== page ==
Jupiter’s moon Europa glows in the dark because it is bombarded by radiation- Technology News, Firstpost


Scientists have found that Jupiter’s ocean-filled moon Europa shines even on its nightside.

An experiment conducted at NASA’s Jet Propulsion Laboratory (JPL) in California, which recreated Europa and Jupiter’s interactions, made these new exciting finding.

As per a JPL  statement, Europa withstands relentless pummeling of radiation with Jupiter zapping Europa’s surface day and night with electrons and other particles, bathing it in high-energy radiation. Researchers found that as these radiation particles may be making it glow in the dark.

This illustration of Jupiter’s moon Europa shows how the icy surface may glow on its nightside, the side facing away from the Sun. Variations in the glow and the color of the glow itself could reveal information about the composition of ice on Europa’s surface. Image credit: NASA/JPL-Caltech

According to researchers, different salt compounds react differently to the radiation and emit their own glimmer. Researchers made use of a spectrometer to separate light into two wavelengths and connect the distinct signatures to different compositions of ice.

Most of the observations using a spectrometer on a moon-like Europa are taken using sunlight that is reflected on the moon’s dayside, however, the latest results illuminate what Europa would look like in the dark.

Speaking about their observations, Murthy Gudipati, lead author of the work stated that they were able to predict that the nightside ice glow could provide more information on Europa’s surface composition. According to Gudipati, how that composition varies could give scientists clues about whether Europa has conditions that are suitable for life.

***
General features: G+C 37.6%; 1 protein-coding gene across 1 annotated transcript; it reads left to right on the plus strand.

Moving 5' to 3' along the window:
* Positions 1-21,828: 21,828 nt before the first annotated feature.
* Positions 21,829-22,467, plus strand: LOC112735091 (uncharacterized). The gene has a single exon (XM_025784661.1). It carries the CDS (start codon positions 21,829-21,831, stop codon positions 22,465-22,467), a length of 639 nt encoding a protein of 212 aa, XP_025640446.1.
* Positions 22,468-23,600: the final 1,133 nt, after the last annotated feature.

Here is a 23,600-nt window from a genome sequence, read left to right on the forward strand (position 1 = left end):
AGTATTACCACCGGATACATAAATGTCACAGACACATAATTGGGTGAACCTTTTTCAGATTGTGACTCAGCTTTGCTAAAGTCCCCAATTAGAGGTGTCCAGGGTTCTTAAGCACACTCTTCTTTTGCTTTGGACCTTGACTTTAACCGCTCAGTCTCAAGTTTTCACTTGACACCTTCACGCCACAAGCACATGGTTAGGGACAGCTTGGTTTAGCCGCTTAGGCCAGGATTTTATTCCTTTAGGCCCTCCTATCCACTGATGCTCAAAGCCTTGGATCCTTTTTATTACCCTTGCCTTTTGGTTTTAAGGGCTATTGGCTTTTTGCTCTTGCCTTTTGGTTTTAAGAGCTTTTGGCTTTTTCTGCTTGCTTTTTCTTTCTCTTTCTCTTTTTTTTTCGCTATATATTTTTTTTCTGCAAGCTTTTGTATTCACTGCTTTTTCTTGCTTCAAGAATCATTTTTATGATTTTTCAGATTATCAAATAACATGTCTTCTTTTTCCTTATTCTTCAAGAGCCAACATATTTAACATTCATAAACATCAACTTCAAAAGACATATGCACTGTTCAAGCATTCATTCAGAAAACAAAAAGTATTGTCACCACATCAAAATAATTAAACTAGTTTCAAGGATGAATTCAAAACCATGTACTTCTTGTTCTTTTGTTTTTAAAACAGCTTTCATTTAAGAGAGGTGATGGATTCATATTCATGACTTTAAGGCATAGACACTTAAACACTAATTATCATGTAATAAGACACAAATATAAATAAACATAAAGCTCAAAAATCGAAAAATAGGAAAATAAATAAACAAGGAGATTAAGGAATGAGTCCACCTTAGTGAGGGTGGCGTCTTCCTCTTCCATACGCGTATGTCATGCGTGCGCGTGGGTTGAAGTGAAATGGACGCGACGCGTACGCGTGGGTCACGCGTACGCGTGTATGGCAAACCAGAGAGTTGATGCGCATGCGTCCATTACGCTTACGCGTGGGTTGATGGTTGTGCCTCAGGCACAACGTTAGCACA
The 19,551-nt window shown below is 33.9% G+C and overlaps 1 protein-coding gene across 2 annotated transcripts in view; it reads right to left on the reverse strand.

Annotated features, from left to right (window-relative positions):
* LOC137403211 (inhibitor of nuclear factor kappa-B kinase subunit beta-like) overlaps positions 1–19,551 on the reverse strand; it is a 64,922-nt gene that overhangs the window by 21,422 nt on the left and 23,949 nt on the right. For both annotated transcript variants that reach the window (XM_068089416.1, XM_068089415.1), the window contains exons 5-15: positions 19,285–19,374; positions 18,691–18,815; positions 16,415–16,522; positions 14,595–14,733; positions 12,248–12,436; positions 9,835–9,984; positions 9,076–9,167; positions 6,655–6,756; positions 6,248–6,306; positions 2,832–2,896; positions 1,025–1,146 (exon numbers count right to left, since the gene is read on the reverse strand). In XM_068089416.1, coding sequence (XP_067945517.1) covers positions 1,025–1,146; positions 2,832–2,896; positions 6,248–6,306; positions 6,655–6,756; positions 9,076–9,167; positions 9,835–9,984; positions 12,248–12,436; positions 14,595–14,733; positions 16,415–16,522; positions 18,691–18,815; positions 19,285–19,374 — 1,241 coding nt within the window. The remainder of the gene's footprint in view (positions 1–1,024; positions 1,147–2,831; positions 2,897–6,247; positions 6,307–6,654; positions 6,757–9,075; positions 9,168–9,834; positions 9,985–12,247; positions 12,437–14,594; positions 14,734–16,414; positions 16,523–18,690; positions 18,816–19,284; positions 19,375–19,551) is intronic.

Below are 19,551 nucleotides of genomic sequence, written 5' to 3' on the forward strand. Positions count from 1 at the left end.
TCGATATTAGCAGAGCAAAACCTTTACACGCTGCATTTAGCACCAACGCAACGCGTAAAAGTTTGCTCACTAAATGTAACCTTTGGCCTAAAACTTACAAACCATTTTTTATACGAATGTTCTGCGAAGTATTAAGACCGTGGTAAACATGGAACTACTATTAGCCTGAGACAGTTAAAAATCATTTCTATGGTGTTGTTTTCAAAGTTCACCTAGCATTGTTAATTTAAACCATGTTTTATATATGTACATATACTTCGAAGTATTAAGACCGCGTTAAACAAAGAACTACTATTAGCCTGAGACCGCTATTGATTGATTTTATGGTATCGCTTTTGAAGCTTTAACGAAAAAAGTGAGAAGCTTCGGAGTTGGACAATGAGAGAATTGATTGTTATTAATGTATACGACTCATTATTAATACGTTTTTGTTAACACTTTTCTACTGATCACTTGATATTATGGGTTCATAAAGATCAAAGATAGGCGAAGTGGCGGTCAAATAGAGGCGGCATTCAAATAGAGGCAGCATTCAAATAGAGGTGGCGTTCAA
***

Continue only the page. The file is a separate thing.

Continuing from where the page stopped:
Since Europa harbours a massive interior ocean, by analysing the surface, scientists can learn more about what lies beneath.

Scientists have earlier discovered that Europa’s surface could be a mix of ice and common salts such as magnesium sulphate and sodium chloride.

Researchers incorporated those salts into water ice under Europa-like conditions and blasted it with radiation to produce a glow. While that was not a surprise, JPL’s Bryana Henderson, who co-authored the research added that when they tried new ice compositions, the glow looked different. They pointed a spectrometer at it and each type of ice had a different spectrum.

According to researchers, Europa’s glow is caused by an entirely different mechanism.

Gudipati said that if Europa was not under radiation, it would look like our moon, dark on the shadowed side. However, because it is bombarded by radiation, it glows in the dark.

The findings were published in the journal Nature Astronomy.

Updated: November 12, 2020 — 5:11 am

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